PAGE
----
Author Topic: Why does NASM compiler emit long strings of add instructions?  (Read 435 times)

Offline paml27

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I just used ndisasm to disassemble code I compiled with the NASM compiler.  I see several instances of long blocks where the instruction add [rax],al is repeated, like this:

00000425  0000              add [rax],al
00000427  0000              add [rax],al
00000429  0000              add [rax],al
0000042B  0000              add [rax],al
0000042D  0000              add [rax],al
0000042F  0000              add [rax],al
00000431  0000              add [rax],al
00000433  0000              add [rax],al
00000435  0000              add [rax],al

What do these sequences mean?  Wouldn't this be best reduced to fewer instructions? 


Offline Frank Kotler

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Re: Why does NASM compiler emit long strings of add instructions?
« Reply #1 on: March 20, 2020, 01:36:00 AM »
 Hi pam127,

As you can see in the second column, those are zeros. I think you will see that they are not executed. I hope not!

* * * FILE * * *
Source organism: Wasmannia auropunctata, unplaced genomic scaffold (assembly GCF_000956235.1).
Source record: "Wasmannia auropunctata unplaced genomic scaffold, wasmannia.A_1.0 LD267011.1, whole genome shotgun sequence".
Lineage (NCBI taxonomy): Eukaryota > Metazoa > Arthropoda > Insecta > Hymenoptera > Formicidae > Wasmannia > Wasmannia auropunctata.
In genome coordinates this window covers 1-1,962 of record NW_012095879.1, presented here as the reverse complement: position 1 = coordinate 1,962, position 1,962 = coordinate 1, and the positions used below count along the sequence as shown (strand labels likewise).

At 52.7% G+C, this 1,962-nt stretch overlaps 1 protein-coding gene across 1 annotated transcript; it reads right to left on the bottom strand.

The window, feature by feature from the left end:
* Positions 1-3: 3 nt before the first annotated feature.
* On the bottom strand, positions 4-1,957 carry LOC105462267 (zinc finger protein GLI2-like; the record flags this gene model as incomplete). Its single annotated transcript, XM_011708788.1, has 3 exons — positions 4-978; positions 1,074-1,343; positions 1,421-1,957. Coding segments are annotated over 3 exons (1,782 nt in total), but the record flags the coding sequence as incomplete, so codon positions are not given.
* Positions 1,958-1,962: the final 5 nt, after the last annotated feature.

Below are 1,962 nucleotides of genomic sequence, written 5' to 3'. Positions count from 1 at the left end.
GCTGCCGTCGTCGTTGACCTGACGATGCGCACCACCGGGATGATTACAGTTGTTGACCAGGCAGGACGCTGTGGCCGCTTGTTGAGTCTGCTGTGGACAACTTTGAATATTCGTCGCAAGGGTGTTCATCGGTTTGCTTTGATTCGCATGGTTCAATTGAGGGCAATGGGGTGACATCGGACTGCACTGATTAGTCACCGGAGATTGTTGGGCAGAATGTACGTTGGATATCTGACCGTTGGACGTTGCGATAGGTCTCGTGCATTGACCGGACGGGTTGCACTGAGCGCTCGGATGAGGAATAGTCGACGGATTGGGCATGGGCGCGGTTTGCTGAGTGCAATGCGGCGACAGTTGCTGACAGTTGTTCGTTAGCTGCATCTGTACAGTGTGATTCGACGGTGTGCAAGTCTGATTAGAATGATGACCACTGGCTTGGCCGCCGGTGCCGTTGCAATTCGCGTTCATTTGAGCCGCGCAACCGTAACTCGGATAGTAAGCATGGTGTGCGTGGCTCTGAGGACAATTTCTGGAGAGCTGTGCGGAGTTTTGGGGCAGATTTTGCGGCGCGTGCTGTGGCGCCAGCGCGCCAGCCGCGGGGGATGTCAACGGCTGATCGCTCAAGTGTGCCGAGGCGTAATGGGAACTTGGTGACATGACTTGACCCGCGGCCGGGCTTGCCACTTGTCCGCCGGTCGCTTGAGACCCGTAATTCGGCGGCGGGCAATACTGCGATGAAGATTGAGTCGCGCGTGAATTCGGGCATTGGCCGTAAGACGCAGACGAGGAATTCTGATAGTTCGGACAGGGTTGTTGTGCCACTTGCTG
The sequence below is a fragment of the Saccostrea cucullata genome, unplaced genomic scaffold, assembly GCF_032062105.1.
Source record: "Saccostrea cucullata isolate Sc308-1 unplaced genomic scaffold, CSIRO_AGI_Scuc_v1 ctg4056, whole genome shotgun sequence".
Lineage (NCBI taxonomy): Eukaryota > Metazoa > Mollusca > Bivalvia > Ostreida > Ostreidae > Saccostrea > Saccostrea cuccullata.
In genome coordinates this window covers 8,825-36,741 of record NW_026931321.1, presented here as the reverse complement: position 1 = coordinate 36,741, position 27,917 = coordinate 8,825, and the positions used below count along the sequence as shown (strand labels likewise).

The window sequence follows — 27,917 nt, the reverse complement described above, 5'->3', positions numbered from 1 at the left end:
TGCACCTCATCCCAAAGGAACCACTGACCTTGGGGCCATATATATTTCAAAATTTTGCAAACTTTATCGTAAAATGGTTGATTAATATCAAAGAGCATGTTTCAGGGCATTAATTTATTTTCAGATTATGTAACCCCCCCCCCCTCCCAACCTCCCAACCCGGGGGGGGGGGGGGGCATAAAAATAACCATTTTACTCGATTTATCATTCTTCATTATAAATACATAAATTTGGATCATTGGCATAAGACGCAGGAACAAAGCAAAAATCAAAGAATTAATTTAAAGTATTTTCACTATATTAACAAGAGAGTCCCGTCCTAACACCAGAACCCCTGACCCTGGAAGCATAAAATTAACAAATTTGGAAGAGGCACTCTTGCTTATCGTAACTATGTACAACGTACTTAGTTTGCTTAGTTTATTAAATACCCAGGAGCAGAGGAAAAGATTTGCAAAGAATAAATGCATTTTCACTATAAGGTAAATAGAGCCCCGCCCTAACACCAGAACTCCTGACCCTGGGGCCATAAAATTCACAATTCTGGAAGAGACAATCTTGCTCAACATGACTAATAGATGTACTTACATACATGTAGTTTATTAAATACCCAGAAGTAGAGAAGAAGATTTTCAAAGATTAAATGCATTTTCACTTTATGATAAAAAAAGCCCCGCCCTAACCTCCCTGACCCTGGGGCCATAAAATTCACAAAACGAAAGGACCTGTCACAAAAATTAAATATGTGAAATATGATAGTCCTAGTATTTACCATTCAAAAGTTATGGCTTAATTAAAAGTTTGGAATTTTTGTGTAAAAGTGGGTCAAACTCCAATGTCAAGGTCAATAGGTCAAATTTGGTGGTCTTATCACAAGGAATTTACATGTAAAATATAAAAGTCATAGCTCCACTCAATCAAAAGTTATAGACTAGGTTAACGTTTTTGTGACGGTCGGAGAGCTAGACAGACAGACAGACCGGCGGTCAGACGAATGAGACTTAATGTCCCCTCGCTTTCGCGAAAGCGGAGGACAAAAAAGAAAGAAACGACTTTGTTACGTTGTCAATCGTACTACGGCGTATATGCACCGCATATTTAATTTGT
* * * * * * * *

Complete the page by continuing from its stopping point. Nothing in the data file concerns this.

Best,
Frank

« Last Edit: March 20, 2020, 01:38:25 AM by Frank Kotler »

Offline paml27

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Re: Why does NASM compiler emit long strings of add instructions?
« Reply #2 on: March 20, 2020, 04:57:35 PM »
Hi, Frank,

Yes, I see.  Thanks for clearing that up.  Do those function like no-ops? 


Offline Frank Kotler

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Re: Why does NASM compiler emit long strings of add instructions?
« Reply #3 on: March 20, 2020, 10:23:36 PM »
Not really. They are a block of "data" that shouldn't be executed at all. To be clear... Nasm does not emit a long string of "add"s. Nasm does not emit any instruction mnemonics  at all. You and I provide those. Nasm converts them to nimbers. Ndisasm converts the numbers to mnemonics. But Ndisasm isn't very bright. Doesn't try to be. It attempts to disassemble everything - executable header, data, padding...

Agner Fog's "objconv" is much brighter! Look for it around "agner.org". I think you'll like it!

Best,
Frank